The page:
Many thanks to Sara for sharing her spot on advice! Have a tip for working from home? Share your comments, suggestions and questions. Here's to having both the work and life you crave!
Recently I attended Monster's Innovation Day to gain a sense for what's happening in the world of online job posting and recruiting.
Glad I did.
I learned new technology is enabling a few very helpful improvements to the matching process between employer and candidate.
If it works as well as it's described, submitting your resume to a corporate site won't be the black hole it is today. And more impressive, companies will also better be able to manage talent internally. They'll know more about the talent they have inside the company walls today and potential matches for the business needs of tomorrow. This will directly influence investments and training.
It all has to do with semantic search which unlike Boolean search, enables content and context to be utilized and analyzed to find results. No longer is it just about key word searches on resumes when companies want to find the right candidates eternally or externally. The latest tools can actually sift through databases of employee & candidate information in seconds & provide intelligently ranked results.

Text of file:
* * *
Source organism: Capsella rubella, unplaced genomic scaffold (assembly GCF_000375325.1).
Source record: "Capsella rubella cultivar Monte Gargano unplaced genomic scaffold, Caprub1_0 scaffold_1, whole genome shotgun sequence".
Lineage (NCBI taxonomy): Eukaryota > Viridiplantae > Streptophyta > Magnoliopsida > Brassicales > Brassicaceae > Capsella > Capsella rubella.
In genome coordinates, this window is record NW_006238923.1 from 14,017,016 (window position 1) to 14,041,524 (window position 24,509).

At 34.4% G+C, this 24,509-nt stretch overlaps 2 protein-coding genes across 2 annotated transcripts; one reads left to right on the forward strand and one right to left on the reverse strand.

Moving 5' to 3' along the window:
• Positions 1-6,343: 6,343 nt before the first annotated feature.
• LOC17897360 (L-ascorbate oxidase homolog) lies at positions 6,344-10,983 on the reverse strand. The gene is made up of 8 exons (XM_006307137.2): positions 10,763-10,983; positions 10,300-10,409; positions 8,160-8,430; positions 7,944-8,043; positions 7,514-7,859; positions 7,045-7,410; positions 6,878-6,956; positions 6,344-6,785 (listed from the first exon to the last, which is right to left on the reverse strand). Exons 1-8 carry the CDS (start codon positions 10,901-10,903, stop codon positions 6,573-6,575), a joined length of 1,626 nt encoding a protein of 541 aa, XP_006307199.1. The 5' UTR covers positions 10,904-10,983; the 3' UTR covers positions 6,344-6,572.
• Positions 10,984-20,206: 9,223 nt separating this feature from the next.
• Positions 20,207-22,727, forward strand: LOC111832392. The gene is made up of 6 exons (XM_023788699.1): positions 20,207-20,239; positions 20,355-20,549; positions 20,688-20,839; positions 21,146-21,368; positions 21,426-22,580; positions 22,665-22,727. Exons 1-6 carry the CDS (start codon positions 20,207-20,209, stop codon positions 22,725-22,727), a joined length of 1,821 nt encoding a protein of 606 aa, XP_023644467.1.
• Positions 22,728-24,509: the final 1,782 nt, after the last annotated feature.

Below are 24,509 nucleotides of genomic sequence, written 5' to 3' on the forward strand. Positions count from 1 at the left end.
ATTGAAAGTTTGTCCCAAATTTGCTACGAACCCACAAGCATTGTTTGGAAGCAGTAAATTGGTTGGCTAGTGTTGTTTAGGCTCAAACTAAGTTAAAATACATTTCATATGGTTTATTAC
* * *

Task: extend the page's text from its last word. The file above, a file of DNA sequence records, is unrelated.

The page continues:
Crazy? Not really. Think of it this way, when you do a google search now, you get thousands of pages of results and not all quality. Well, with semantic search you get quality not just quantity. Did I mention Google just announced they are moving to semantic search?
So what does this mean to you?
Your chances of being found for the right job are increasing as technology gets smarter. You also won't have to agonize over resume key words like and sorry, you won't be able to "game the search systems" with creative uses of white space.
Overall it still comes down to managing your career to be found for the opportunities that fit the elements of your ideal career. You still need to find your passion and work to get those relevant skills and experience on your resume as you work towards your ideal career. But, we can all be glad technology is on our side in finding a match made in heaven (or on Monster.com.)
Last week I wrapped up my last official duty for Martha Radio. I was the "prize" or rather my mentoring was the prize for a sweepstakes sponsored by DeluxeCorp and Martha's Dreamers into Doers project to help a small business owner to the next level. The winner was Laura McKeown who together with her husband Mac, started Sea Art Studio creating lovely functional tile art out of sea-based materials.